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US Commander Admits No Direct Threat to Troops Before Afghan Hospital Bombing that Killed 22 Civilians

MSF staff reeling after a US airstrike destroyed large portions of a hospital run by the charity in Kunduz, Afghanistan. (MSF/AFP photo)

Surviving MSF staff reeling after a US airstrike destroyed large portions of a hospital run by the charity in Kunduz, Afghanistan. (MSF/AFP photo)

The commander of United States forces in Afghanistan has admitted that the military incorrectly reported that its troops were under direct threat when an American warplane attacked a charity hospital in Kunduz, killing at least 22 innocent civilians.

The New York Times reports Gen. John F. Campbell said at a Monday news conference that Afghan forces requested Saturday’s airstrike on the Médecins Sans Frontières (MSF or, in English, Doctors Without Borders) hospital in the northern provincial capital. Campbell said that Afghan government forces had come under fire near the hospital.

“An airstrike was then called to eliminate the Taliban threat and several civilians were accidentally struck,” said Campbell. “This is different from the initial reports which indicated that US forces were threatened and that the airstrike was called on their behalf. The Afghans asked for air support from a Special Forces team that we have on the ground.”

Reuters reported the dead included 12 staff members and 10 patients, three of them children. Some patients who were unable to flee were burned to death in their beds. In addition to those killed, at least 37 other people were wounded in the prolonged attack, which lasted more than an hour.

“There are no words for how terrible it was,” MSF nurse and attack survivor Lajos Zoltan Jecs told the Independent. “In the intensive care unit, six patients were burning in their beds.”

Speaking of the MSF staff who perished in the airstrike, Jecs said that “they had not gone home, they had not seen their families, they had just been working in the hospital to help people… and now they are dead.”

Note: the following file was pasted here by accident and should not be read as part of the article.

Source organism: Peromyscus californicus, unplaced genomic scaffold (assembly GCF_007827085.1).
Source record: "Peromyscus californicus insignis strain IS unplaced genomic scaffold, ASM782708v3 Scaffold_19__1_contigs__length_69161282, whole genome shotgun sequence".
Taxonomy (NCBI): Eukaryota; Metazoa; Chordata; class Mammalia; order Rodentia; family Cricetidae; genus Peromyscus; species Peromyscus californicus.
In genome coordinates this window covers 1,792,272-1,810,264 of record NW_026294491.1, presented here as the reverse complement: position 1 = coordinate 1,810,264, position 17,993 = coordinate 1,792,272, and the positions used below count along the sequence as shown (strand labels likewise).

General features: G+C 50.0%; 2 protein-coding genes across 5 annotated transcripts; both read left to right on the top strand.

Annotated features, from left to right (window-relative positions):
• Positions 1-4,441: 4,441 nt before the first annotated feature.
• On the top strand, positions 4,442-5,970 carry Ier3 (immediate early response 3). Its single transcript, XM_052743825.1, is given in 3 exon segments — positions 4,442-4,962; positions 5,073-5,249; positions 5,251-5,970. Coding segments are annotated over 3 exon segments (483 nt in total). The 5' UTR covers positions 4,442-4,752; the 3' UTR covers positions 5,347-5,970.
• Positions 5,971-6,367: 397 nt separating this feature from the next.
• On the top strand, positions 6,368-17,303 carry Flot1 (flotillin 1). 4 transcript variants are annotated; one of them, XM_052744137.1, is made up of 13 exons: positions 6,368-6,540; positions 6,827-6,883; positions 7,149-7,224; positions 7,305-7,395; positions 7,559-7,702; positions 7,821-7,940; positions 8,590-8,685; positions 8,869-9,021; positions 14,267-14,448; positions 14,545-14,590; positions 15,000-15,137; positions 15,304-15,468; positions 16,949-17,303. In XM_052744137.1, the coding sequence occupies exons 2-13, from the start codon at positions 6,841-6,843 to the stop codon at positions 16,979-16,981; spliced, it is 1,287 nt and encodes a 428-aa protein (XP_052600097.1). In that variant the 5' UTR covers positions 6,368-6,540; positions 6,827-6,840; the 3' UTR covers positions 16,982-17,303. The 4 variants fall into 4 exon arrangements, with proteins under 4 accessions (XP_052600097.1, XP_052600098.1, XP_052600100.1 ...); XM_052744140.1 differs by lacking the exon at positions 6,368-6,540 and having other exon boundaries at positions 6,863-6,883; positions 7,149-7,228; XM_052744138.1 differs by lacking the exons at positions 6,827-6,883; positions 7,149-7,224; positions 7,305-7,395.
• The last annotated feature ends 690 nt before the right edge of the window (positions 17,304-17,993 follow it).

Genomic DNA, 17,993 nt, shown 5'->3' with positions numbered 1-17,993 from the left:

“These people are friends, close friends,” the nurse added. “I have no words to express this. It is unspeakable.”

MSF had previously notified all parties of the hospital’s location. As staff realized what was happening, they frantically contacted US and Afghan officials but the AC-130 gunship’s onslaught continued for another 30 minutes.

US military officials referred to the victims as “collateral damage” and promised a thorough investigation.

MSF responded angrily to American and Afghan statements about the attack. Director Chris Stokes said the US military’s “description of the attack keeps changing—from collateral damage, to a tragic incident, to now attempting to pass responsibility to the Afghanistan government.”

“The reality is the US dropped those bombs,” Stokes wrote in a statement. “The US hit a huge hospital full of wounded patients and MSF staff. The US military remains responsible for the targets it hits, even though it is part of a coalition. There can be no justification for this horrible attack. With such constant discrepancies in the US and Afghan accounts of what happened, the need for a full transparent independent investigation is ever more critical.”

MSF also called Afghan claims that Taliban militants used the hospital as a base “spurious.”

“MSF is disgusted by the recent statements coming from some Afghanistan government authorities justifying the attack on its hospital in Kunduz,” the charity said in a statement, which continued:

These statements imply that Afghan and US forces working together decided to raze to the ground a fully functioning hospital with more than 180 staff and patients inside because they claim that members of the Taliban were present. This amounts to an admission of a war crime. This utterly contradicts the initial attempts of the US government to minimize the attack as ‘collateral damage.’

There can be no justification for this abhorrent attack on our hospital that resulted in the deaths of MSF staff as they worked and patients as they lay in their beds. MSF reiterates its demand for a full transparent and independent international investigation.

The top United Nations human rights official also said the strike may be a war crime.

“If established as deliberate in a court of law, an airstrike on a hospital may amount to a war crime,” UN High Commissioner Zeid Ra’ad Al Hussein asserted in a statement. “This event is utterly tragic, inexcusable and possibly even criminal.”

The airstrike occurred as Afghan forces backed by American warplanes fought to drive the resurgent Taliban from Kunduz. Taliban forces gained control of the city nearly a week ago, the Islamist militant group’s greatest victory in the 14-year war that began after the September 11, 2001 terrorist attacks on New York and Washington.

At least 92,000 people have been killed in the Afghanistan war since 2001, including more than 26,000 civilians. The vast majority of these deaths have been caused by Taliban forces.

MSF said it would be leaving Kunduz after the strike on the hospital, which has been described as the only medical facility in the province capable of treating serious injuries.

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